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Old 12-10-2003, 08:13 PM   #10
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Old 12-11-2003, 08:12 AM   #11
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Thumbs up

Thanks "NewKid64" aka Brett, I have added you to my asset list of folks I have confidence in regarding various Airstream subject fields of expertise.
I put you down under exterior body styles, entry doors, front windows, & 1970 era.
Would you add or delete any fields?


Now about the hinge placement on entry doors.
Is there no deviation on the double hinge doors at all?

S&V
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Old 12-11-2003, 08:27 AM   #12
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Expert, what flattery!

The hinges in the 2 hinge configuration are cast pieces that are designed to fit at a specific point in the curvature of the shell. Unless there was a change in the design of the hinges they should all be the same. Even the Classic Motor Homes use the same hinges, we just have to use the trailer bottom as the top and top as the bottom since our doors swing toward the front.

Knowing this I would say that the chance of deviation would be small. If you can get the door with the hinges then you can decide what you want to do if there is a difference. New holes in the hood frame, or door jamb.

One other thing to mention is that the door may still have to be formed (read as bent) to fit. All doors may not have exactly the same curvature and this curve may need to be adjusted to match the trailer you install it on. This may be as simple as flexing the door, or it may require the removal of interior skins on the door and re-riveting them once you get it to the "right" curve.
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Old 12-11-2003, 08:51 AM   #13
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by thenewkid64


One other thing to mention is that the door may still have to be formed (read as bent) to fit. All doors may not have exactly the same curvature and this curve may need to be adjusted to match the trailer you install it on. This may be as simple as flexing the door, or it may require the removal of interior skins on the door and re-riveting them once you get it to the "right" curve.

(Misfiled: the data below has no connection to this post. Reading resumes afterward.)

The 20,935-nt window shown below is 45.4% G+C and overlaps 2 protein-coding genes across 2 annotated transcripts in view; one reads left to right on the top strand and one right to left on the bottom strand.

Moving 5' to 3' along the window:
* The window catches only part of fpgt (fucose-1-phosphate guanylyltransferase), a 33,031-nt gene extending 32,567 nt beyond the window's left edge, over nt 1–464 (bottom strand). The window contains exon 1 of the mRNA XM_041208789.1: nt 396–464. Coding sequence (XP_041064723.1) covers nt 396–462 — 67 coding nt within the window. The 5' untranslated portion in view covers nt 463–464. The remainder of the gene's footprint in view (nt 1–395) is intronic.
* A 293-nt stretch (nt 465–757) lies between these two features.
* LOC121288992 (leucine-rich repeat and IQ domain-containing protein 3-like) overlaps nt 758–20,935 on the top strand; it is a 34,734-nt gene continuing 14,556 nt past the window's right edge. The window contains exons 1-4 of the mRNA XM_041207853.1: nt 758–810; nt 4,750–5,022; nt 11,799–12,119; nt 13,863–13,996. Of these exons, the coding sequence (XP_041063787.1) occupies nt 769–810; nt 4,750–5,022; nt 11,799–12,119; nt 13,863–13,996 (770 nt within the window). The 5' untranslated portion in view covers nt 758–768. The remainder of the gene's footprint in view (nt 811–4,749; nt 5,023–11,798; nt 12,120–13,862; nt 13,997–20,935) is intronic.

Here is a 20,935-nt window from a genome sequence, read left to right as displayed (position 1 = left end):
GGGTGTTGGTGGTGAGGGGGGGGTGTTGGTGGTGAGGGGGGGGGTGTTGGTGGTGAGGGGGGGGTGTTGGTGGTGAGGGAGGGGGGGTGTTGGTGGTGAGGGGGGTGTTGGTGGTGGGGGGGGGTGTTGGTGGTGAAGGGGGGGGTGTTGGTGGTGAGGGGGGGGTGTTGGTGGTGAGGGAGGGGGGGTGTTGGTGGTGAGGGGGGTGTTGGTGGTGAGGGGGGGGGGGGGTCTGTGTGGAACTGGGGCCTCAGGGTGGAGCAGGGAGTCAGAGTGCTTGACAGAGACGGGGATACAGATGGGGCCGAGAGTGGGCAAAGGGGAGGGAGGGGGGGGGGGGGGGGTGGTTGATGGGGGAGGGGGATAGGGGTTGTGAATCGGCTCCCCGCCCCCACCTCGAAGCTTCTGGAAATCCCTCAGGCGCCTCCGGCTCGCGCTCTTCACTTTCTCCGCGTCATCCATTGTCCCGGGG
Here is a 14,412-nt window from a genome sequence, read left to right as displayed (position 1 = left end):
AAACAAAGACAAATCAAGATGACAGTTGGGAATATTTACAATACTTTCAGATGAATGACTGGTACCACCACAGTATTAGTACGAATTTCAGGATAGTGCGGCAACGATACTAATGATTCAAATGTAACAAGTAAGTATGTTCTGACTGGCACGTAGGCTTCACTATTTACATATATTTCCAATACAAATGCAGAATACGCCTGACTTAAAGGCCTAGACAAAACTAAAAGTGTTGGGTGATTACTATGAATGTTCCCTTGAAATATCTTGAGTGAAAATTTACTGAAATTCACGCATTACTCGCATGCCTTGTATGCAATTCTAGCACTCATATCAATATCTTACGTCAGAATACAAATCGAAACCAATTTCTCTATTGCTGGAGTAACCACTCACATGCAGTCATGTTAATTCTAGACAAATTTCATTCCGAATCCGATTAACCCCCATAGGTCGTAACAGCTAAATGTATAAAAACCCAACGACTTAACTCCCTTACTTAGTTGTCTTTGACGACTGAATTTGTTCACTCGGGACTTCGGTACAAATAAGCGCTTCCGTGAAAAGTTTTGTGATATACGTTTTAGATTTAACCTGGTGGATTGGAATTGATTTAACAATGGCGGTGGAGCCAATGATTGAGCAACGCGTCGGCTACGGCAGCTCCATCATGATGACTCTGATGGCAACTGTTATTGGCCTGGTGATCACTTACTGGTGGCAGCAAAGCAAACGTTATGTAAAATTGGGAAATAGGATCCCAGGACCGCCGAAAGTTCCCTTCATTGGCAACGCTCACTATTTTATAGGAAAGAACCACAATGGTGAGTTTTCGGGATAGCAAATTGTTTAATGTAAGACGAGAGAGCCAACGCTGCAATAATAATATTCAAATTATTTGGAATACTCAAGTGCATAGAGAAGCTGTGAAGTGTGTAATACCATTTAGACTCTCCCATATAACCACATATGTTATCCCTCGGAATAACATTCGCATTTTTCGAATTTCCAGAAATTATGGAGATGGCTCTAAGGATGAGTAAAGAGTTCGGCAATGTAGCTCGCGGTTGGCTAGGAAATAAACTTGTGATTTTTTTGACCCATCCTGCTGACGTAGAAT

Brett it's that "one other thing" that worries me.
Are you stating that the curvature of Airstreams changed from year to year or model to model within the '69/'70 to '83 inclusive era?
Surely the factory did not order different jamb frame and inner door frames during a model year do you think?
Nor would common manufacturing sense have had the assemblers custom bending door shapes to various trailers coming down the line????
i.e. it would seem a foolish step to customize each door to some non-controllable body curvature. Should just standardize the shell dont you think.

If you are right then it would be just random blind luck to buy a new or used door and it fit without the major skin removal and inner frame bending proceedure. I hope I am missing something here. Help!

Von
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Old 12-11-2003, 09:24 AM   #14
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All I am saying is that the door "May Not" be an exact fit. All of the years of opening and closing as well as traveling down the road make the trailer and door flex. When you bolt the new to you door in place I would bet there is a 25% chance it will need to be adjusted or formed.

The frame shape and curve "should" be the same in the year range I mentioned based on shell design. I just want to make you aware that adjustment may be required.
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Old 12-11-2003, 09:42 AM   #15
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Von,
Don't forget too that the AS are handbuilt, if something didn't fit quite right at the factory it would be shimmed or adjusted to fit. Also like Brett says, "All of the years of opening and closing as well as traveling down the road make the trailer and door flex." Kind of like an old pair of shoes, if you were to put a pair of mine on that I had worn for a couple of years, they wouldn't fit you quite right because they are worn to fit my feet and not yours. Am I making sense or just muddying the waters

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Old 12-11-2003, 10:38 AM   #16
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Sue & Von,